MONACA, Pa. — When John Chapin was in middle school, his mother decided to leave his abusive father, and the then-12-year-old Chapin got pulled out of class in order to appear in court and testify.
It was an experience that shaped his life and his work.
Today, Chapin is an expert in violence prevention and has published more than 50 articles and book chapters on the topic. The professor of communications at Penn State Beaver also serves as board president for the Women’s Center of Beaver County and contributes to Crisis Center North’s school-age violence prevention programming.
“When you’ve experienced something like that, it’s a pretty easy decision when you’re getting into what to research,” Chapin said.
Chapin has been working in violence prevention education for 17 years. In the early days, his goal was simply to get into the schools and perform a workshop that shed some light on the problem. Success was defined in small increments: Reaching a couple thousand people in the Western Pennsylvania region increasing knowledge by 5 percent.
“The goal was to make the programming a little better each year,” Chapin said.
But in the post-Columbine era, the stakes rose exponentially and the programming quickly followed.
Last year, the Crisis Center North team reached 19,000 middle and high school students in Allegheny County. Middle school programming focuses on treating people with respect and curbing sexist and racist language. High school programming is a deeper dive, with students learning about dating violence, consent and – Chapin’s latest research focus – cyber bullying.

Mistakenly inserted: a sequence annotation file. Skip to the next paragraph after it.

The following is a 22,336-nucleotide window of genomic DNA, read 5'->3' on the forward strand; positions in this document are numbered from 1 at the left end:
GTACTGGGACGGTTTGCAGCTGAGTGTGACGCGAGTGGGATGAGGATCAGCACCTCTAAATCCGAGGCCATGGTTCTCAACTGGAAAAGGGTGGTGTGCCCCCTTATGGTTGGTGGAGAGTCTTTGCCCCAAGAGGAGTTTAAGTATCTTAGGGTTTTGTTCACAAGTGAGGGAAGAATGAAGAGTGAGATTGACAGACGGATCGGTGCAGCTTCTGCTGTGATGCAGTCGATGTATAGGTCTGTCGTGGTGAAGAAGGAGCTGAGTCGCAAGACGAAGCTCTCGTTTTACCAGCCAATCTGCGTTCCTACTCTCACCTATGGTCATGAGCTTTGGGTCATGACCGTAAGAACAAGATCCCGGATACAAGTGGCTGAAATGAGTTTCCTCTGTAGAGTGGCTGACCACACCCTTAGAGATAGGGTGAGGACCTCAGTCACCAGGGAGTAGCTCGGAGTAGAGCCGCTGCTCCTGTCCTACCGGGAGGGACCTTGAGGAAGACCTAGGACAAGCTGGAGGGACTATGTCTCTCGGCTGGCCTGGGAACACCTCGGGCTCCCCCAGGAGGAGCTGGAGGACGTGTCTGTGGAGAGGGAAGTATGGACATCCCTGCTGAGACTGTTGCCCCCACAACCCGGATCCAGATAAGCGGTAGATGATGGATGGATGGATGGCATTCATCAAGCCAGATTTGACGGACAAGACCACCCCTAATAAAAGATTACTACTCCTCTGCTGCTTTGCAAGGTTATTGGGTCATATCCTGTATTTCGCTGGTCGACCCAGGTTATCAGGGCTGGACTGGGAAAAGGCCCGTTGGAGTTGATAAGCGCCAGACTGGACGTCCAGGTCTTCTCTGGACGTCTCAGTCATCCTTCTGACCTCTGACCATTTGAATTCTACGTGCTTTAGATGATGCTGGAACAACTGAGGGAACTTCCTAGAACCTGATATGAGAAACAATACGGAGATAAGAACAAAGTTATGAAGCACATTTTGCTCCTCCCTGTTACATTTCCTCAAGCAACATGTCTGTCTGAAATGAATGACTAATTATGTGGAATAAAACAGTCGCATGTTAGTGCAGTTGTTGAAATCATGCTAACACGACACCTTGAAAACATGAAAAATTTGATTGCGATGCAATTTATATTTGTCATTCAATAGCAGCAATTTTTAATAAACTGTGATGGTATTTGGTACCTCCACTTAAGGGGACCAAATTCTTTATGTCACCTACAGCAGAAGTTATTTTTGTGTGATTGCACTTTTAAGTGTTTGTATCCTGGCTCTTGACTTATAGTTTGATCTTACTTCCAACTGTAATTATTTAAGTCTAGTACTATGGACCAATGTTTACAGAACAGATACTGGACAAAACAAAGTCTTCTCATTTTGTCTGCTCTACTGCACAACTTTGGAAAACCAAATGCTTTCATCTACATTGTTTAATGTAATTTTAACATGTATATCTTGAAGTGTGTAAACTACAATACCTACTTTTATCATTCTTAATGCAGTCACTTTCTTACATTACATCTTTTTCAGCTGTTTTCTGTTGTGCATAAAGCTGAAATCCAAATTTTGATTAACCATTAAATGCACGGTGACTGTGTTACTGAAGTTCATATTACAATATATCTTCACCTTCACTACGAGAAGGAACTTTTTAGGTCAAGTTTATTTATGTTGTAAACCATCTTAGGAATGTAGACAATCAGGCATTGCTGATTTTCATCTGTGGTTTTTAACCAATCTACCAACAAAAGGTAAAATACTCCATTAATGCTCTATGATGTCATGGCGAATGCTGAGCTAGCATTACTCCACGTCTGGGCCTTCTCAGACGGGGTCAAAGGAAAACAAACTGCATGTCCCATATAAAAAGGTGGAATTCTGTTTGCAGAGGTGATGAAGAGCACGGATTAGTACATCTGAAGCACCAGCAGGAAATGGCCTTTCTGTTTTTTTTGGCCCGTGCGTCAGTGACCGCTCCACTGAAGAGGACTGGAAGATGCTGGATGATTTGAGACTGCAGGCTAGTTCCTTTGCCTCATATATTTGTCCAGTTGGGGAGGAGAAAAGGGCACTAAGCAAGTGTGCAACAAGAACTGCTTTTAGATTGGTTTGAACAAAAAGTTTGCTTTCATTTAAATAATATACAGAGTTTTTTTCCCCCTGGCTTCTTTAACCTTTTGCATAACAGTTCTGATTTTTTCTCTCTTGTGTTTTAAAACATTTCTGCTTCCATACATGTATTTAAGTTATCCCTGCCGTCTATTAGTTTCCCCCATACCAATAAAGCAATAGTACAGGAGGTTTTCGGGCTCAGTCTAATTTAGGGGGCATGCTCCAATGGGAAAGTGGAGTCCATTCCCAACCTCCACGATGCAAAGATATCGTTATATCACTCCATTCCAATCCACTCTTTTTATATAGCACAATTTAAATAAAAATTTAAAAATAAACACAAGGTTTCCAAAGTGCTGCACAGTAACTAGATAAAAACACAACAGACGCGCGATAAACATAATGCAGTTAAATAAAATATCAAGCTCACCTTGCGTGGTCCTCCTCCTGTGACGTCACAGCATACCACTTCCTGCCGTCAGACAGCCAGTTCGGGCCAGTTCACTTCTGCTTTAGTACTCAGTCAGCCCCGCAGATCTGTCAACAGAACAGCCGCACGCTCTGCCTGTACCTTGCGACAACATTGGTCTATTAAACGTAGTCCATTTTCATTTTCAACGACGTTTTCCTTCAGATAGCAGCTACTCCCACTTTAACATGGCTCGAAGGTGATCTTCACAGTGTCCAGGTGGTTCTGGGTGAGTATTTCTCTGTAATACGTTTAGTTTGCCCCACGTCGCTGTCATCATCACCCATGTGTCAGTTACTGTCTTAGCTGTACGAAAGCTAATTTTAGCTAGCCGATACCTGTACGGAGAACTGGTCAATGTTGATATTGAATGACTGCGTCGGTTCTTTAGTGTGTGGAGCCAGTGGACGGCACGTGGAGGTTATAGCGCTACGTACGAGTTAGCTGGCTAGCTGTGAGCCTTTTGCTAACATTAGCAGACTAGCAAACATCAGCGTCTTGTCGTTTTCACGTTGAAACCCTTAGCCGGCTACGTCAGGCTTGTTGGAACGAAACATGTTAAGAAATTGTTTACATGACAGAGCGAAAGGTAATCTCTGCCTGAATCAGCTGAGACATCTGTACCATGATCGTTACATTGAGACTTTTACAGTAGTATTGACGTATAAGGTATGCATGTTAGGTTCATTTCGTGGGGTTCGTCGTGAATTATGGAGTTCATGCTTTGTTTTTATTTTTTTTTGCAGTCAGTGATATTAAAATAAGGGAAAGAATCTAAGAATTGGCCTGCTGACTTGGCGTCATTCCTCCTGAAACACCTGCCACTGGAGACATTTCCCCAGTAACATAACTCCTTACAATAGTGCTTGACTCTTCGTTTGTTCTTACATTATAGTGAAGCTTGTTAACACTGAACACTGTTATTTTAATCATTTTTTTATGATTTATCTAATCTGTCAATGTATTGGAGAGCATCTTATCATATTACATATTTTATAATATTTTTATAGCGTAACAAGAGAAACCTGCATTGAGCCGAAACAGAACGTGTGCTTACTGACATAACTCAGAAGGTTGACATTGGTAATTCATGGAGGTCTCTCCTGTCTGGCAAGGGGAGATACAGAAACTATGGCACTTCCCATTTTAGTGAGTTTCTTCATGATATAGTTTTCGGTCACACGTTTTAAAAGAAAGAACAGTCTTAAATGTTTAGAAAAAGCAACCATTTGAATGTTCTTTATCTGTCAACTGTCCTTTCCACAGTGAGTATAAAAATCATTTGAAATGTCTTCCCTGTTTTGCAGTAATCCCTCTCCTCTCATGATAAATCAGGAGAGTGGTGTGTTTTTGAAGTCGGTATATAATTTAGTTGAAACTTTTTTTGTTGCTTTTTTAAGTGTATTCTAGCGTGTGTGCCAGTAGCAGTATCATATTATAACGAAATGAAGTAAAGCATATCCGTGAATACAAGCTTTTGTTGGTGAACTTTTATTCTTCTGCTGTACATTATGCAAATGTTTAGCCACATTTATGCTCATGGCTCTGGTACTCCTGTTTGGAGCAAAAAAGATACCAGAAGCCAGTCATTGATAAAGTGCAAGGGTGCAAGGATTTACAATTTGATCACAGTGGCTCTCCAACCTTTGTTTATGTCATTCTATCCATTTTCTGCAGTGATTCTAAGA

Chapin’s role in the process is a crucial one. He uses surveys to measures outcomes, ensuring that the programming is appropriate and effective. It’s his data that drives the content. Lately, that’s meant a focus on bystander intervention and peer-to-peer mentoring.
“We’ve found hearing the message from your peers is more successful at changing attitudes,” Chapin said.
Chapin’s work with the schools and Crisis Center North has led to numerous publications this year. One, which appeared in the Social Science Journal, was based on a survey of more than 1,000 middle and high school students and suggested adolescents believe they are less likely than their peers to be victims of cyber bullying. Another paper, entitled "Adolescents and cyber bullying: The Precaution Adoption Process Model," was published in Education and Information Technologies.
The third, "What makes a bystander stand by? Adolescents and bullying,” was a collaboration between Chapin and former Beaver communications student Michael Brayack, who now works at Crisis Center North. It appeared in the Journal of School Violence and focuses on the importance of bystander intervention.
“If you don’t step in, if you don’t say something, they (those who bully) think you agree with them and they say it louder and say it more,” Chapin explained. “Then the spiral starts and the stakes are higher and you’re less likely to step in.”